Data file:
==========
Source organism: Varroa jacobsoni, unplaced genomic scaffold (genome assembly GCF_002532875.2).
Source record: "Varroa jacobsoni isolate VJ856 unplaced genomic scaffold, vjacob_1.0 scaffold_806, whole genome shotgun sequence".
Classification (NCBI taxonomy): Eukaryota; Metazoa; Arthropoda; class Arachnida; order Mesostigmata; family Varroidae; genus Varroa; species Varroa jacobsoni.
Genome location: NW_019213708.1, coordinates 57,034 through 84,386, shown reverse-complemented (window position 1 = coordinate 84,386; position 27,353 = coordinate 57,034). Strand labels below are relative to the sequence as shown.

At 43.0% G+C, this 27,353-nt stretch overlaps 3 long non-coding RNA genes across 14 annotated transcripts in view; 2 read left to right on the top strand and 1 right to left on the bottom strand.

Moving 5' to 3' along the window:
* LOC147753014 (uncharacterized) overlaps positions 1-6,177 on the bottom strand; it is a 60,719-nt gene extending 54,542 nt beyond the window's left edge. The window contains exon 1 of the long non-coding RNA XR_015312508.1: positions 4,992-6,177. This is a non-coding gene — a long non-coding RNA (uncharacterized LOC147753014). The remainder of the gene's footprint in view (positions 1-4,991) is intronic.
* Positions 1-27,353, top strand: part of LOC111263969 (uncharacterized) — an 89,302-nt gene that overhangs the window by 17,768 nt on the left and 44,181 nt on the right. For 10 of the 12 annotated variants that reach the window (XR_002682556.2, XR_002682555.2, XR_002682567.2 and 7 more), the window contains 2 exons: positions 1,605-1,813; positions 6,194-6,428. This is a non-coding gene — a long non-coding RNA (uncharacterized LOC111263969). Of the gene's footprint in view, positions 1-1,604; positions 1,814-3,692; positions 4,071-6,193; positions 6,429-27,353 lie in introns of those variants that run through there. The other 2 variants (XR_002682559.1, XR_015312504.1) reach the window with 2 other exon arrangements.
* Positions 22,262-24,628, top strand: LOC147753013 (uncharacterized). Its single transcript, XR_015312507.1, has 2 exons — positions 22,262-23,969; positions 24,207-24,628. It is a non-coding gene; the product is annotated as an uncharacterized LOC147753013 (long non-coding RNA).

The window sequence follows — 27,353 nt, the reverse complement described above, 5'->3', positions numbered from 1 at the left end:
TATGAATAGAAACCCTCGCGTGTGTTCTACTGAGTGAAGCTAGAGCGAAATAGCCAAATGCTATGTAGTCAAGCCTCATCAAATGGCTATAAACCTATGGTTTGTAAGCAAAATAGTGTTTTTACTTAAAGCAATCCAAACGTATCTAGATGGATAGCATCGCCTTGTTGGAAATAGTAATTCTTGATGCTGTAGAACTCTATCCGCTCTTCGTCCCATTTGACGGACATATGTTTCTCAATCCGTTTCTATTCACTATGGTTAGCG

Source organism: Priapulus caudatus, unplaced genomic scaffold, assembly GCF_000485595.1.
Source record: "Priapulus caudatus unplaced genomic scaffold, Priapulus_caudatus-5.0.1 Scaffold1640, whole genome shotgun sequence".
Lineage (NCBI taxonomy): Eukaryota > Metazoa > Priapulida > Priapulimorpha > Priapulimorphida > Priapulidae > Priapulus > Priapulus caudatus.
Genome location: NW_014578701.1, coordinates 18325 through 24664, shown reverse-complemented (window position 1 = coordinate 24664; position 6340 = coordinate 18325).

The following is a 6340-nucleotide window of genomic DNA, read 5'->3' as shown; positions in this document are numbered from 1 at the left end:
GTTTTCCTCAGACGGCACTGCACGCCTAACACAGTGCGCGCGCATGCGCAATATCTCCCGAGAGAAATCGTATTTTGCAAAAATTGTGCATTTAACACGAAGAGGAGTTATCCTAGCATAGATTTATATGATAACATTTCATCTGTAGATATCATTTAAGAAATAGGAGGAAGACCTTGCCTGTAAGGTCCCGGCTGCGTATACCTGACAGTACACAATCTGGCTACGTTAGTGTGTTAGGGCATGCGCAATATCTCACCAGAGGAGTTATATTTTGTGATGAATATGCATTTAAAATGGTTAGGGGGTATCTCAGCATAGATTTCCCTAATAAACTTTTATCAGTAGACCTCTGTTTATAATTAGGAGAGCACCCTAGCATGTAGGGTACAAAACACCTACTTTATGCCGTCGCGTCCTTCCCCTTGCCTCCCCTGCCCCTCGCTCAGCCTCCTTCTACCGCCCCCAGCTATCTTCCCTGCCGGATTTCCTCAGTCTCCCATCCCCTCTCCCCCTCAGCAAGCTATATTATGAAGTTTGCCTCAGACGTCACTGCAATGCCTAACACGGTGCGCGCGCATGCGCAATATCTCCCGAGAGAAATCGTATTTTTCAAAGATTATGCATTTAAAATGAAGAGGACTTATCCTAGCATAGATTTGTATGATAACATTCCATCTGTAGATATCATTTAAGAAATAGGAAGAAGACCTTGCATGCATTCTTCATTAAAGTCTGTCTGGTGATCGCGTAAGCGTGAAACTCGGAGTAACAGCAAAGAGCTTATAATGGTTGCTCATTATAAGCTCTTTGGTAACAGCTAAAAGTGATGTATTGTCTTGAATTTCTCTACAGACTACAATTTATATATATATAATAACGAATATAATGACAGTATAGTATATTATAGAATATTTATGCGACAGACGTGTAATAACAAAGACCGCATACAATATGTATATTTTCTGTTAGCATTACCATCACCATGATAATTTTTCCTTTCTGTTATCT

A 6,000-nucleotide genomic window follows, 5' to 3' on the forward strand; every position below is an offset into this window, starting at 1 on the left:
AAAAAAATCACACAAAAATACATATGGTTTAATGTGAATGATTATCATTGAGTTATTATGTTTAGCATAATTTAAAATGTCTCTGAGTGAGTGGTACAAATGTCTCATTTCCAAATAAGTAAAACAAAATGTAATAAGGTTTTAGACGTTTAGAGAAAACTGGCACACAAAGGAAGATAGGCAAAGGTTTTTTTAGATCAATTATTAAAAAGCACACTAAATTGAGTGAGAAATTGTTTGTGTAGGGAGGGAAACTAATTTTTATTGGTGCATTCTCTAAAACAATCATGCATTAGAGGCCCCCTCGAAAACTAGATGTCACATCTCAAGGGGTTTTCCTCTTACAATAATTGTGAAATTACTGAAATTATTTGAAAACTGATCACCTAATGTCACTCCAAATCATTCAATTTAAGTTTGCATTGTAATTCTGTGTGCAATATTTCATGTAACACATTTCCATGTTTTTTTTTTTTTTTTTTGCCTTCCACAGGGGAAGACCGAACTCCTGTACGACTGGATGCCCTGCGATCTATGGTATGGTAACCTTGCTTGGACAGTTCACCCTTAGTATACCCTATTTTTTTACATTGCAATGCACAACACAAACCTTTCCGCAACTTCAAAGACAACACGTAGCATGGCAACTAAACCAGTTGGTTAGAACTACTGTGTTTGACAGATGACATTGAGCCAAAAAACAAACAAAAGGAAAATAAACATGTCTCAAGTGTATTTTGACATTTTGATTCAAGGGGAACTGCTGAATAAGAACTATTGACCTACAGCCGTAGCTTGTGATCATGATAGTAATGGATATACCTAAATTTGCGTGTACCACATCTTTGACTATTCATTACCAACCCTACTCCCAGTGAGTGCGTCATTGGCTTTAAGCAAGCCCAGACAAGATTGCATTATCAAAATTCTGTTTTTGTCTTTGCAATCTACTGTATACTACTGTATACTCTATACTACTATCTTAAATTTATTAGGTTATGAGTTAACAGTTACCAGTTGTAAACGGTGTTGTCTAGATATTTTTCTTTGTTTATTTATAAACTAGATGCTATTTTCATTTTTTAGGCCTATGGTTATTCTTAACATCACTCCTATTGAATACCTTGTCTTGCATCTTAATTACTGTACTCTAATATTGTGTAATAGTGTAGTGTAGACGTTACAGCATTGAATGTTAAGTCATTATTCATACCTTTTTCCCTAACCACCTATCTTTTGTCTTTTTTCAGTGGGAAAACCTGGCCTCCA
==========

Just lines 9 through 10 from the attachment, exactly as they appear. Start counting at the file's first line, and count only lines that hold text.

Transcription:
* Positions 22,262-24,628, top strand: LOC147753013 (uncharacterized). Its single transcript, XR_015312507.1, has 2 exons — positions 22,262-23,969; positions 24,207-24,628. It is a non-coding gene; the product is annotated as an uncharacterized LOC147753013 (long non-coding RNA).

The window sequence follows — 27,353 nt, the reverse complement described above, 5'->3', positions numbered from 1 at the left end: